The Play

(Survey of Dramatic Literature)

Act 1 begins with forty-year-old Fred Eng addressing a tour group in San Francisco’s Chinatown during celebrations for the Chinese New Year. Using a stereotypical Chinese American accent, he identifies himself as Chinatown’s best guide for a tour of the district’s exotic sights. He tells the tourists they make him feel good and he likes them. After his spiel, however, the cursing under his breath reveals his contempt for this work.

In the next scene, Fred’s sister Mattie (called “Sis” by family members) and her white husband, Ross, arrive at the Eng family apartment. The newlywed couple has traveled to the city from Boston to visit Sis’s terminally ill father (Pa) and promote Sis’s Chinese American cookbook—one of the projects of the couple’s company, Mama Fu Fu, Inc. Ma, Sis’s mother, only makes a slight reference to a seemingly unmovable Chinese woman—China Mama—who sits next to her luggage. This peasant woman had married Pa in China during the early 1930’s, but an immigration law prohibited her from coming to the United States with her husband. Without a wife in this country, Pa married Ma—who was then a fifteen-year-old American who risked losing her citizenship by marrying a Chinese alien.

Sis appears uncomfortable in the presence of China Mama and, after a fourteen-year-long absence, seems to regret returning to a place which forces her to acknowledge her ethnic identity. Later, she confesses her distaste for the Chinatown inhabitants, whom she characterizes as “[r]ats, goodie goods, cowards, cry babies, failures, [and] nice Charlie Chans.” In contrast, Ross relishes the opportunity to be in America’s most famous Chinatown and have a look at first hand at a culture that he had avidly studied for many years.

After a long day of impersonating the happy Chinatown tour guide for people he despises, Fred is (not surprisingly) hostile to his brother-in-law, who unabashedly admits that he tells his wife he seems more Chinese than she does. Despite Sis’s warnings, Ross appears to be oblivious to Fred’s attitude toward him. Instead, he continues to anger his brother-in-law with his insensitive cultural remarks. Nevertheless, Fred realizes that Ross is still the husband of his beloved sister; further, the...

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Dramatic Devices

(Survey of Dramatic Literature)

Frank Chin uses various dramatic devices to reveal the deterioration of the Eng family resulting from the influence of cultural myths. Through a series of monologues interspersed throughout the play, changes in Fred’s character as the tourist guide effectively mirror the degeneration of the Engs. Initially, Fred seems able to separate his contempt for his work from his spiel. He dons the mask of the happy tour guide and finds an outlet for his disdain by cursing under his breath after he has finished his pitch. Fred cannot continue to withstand the destructive pressures of the cultural myths, however, which have already weakened the integrity of his family. Each successive tourist spiel becomes more tinged with cynicism and more flagrant in its pandering to the stereotypical images sought by the tourists. At play’s end, after the family has lost its last shred of dignity, the spiritual death of the Engs is reflected in the supplanting of Fred’s character with that of a stereotype. Devoid of any semblance of his former self and dressed in white like Charlie Chan, this final image of Fred creates within the audience an unforgettable portrait of a man lacking a sense of self-esteem or hope for the future.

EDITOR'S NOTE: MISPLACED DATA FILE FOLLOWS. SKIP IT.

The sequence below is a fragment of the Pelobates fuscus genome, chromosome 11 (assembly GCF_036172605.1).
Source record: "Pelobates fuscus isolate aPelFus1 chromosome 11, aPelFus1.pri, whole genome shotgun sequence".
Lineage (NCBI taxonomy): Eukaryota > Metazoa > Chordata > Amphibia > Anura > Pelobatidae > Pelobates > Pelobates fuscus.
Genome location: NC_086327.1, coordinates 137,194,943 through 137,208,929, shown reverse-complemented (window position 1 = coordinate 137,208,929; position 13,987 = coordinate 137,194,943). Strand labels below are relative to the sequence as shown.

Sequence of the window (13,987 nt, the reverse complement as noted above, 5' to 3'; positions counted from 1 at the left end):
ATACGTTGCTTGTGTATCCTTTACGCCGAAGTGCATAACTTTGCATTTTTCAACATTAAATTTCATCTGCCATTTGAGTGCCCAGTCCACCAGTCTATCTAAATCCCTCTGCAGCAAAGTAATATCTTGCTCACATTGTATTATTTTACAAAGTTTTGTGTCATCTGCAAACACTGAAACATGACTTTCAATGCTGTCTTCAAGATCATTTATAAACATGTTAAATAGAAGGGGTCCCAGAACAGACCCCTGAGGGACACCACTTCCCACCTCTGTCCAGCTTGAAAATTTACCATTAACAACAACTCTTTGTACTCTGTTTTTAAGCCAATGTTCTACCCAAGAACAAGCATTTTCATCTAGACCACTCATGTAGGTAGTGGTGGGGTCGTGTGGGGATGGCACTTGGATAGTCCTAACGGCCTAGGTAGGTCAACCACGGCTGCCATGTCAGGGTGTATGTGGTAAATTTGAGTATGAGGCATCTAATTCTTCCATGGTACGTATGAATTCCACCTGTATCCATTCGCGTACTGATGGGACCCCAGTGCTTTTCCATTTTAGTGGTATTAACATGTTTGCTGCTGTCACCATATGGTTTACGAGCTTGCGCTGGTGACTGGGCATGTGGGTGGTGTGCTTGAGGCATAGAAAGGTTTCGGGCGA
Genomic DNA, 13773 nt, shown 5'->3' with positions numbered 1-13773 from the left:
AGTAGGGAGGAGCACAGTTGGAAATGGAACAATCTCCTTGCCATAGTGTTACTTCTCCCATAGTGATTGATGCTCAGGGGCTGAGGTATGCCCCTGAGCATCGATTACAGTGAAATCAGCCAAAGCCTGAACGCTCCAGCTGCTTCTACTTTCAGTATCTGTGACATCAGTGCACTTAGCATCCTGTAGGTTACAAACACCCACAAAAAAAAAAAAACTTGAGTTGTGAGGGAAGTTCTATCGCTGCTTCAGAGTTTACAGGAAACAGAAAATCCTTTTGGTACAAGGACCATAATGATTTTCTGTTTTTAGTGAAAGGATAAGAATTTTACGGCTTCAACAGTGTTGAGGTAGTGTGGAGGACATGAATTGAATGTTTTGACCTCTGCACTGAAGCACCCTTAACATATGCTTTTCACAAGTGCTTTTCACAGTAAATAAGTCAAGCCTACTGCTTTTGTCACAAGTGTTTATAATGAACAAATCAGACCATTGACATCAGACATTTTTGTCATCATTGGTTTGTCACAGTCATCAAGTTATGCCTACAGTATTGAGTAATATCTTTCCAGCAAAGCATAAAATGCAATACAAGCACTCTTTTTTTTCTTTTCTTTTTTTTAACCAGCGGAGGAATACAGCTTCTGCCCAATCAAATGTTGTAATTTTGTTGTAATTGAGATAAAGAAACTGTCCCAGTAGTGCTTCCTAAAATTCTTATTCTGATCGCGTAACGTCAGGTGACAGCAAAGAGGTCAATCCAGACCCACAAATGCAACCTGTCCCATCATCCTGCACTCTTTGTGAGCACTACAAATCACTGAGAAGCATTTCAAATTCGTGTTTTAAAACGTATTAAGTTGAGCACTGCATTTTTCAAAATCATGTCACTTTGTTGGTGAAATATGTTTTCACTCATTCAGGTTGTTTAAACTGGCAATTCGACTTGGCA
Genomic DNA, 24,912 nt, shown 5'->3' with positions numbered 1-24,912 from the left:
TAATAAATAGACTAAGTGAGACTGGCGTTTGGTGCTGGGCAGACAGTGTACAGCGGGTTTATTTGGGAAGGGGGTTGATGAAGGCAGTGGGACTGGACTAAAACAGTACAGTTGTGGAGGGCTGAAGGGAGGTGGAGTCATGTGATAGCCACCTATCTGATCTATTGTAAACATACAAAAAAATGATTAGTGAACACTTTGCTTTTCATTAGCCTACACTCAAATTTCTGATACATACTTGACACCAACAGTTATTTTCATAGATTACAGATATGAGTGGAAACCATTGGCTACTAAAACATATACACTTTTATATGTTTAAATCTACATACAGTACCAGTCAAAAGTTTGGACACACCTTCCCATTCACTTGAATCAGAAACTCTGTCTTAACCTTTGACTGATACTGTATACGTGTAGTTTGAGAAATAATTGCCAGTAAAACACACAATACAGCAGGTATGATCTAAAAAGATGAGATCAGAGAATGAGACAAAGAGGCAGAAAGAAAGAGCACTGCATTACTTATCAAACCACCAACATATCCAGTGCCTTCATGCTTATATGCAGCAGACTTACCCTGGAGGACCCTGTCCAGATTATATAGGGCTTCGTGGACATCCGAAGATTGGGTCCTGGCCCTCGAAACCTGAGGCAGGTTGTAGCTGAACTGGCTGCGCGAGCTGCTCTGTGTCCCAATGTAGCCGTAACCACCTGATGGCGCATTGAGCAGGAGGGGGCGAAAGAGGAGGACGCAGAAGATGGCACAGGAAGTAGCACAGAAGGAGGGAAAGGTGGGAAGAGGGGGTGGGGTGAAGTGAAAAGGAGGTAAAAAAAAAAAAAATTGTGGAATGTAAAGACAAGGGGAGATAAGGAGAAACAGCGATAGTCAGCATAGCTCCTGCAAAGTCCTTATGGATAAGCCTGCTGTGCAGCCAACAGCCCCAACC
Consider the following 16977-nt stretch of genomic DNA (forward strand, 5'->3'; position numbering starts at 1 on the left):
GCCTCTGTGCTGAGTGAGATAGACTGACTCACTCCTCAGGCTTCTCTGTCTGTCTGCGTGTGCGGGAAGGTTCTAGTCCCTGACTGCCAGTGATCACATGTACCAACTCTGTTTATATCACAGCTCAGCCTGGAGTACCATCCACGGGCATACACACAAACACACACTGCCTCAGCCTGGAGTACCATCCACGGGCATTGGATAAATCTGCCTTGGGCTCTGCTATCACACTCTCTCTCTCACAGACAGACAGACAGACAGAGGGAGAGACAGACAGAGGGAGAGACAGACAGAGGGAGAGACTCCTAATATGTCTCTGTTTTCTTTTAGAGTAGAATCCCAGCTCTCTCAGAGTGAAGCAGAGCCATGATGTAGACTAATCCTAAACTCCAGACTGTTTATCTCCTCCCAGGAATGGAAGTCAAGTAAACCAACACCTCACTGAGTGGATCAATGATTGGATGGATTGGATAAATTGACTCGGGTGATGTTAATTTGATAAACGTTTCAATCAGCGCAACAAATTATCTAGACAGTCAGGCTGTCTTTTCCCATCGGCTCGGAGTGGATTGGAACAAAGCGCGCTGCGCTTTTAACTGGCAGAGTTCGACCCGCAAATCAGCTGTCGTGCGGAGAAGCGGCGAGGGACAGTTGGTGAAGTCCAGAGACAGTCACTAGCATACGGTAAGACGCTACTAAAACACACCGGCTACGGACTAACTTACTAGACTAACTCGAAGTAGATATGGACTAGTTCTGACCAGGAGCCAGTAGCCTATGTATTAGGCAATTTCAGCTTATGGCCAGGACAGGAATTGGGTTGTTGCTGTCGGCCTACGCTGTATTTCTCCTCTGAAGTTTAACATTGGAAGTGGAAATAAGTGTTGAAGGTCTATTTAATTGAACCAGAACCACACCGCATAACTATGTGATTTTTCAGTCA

As effective as these monologues is the use of the festive sounds of the New Year’s parade as a striking contrast to the clash of wills between father and son during the play’s climactic scene. By themselves, the joyful sounds of celebration...

(The entire section is 460 words.)


(Great Characters in Literature)

Sources for Further Study

Chen, Jack. The Chinese of America. San Francisco: Harper & Row, 1980.

Chu, Patricia P. “Tripmaster Monkey, Frank Chin and the Chinese Heroic Tradition.” Arizona Quarterly: A Journal of American Literature, Culture, and Theory, Autumn, 1997, 117-139.

Davis, Robert Murray. “Frank Chin: Iconoclastic Icon.” Redneck Review of Literature 23 (Fall, 1992): 75-78.

Kim, Elaine H. Asian American Literature: An Introduction to the Writings and Their Social Context. Philadelphia: Temple University Press, 1982.

Kim, Elaine H. “Frank Chin: The Chinatown Cowboy and His Backtalk.” Midwest Quarterly 20 (Autumn, 1978): 78-91.

Kroll, Jack. “Primary Color.” Newsweek, June 19, 1972, 55.

Li, David Leiwei. “The Production of Chinese American Tradition: Displacing American Orientalist Discourse.” In Reading the Literatures of Asian America, edited by Shirley Geok Lim and Amy Ling. Philadelphia: Temple University Press, 1992.

McDonald, Dorothy Ritsuk. “An Introduction to Frank Chin’s The Chickencoop Chinaman and The Year of the Dragon.” In Three American Literatures: Essays in Chicano, Native American, and Asian American Literature for Teachers of American Literature. Edited by Houston A. Baker, Jr. New York: Modern Language Association of America, 1982.

Samarth, Manini. “Affirmations: Speaking the Self into Being.” Parnassus: Poetry in Review 17, no. 1 (1992): 88-101.

Wong, William. “Chinatown Viewed from Within.” Wall Street Journal, June 19, 1972, p. 14.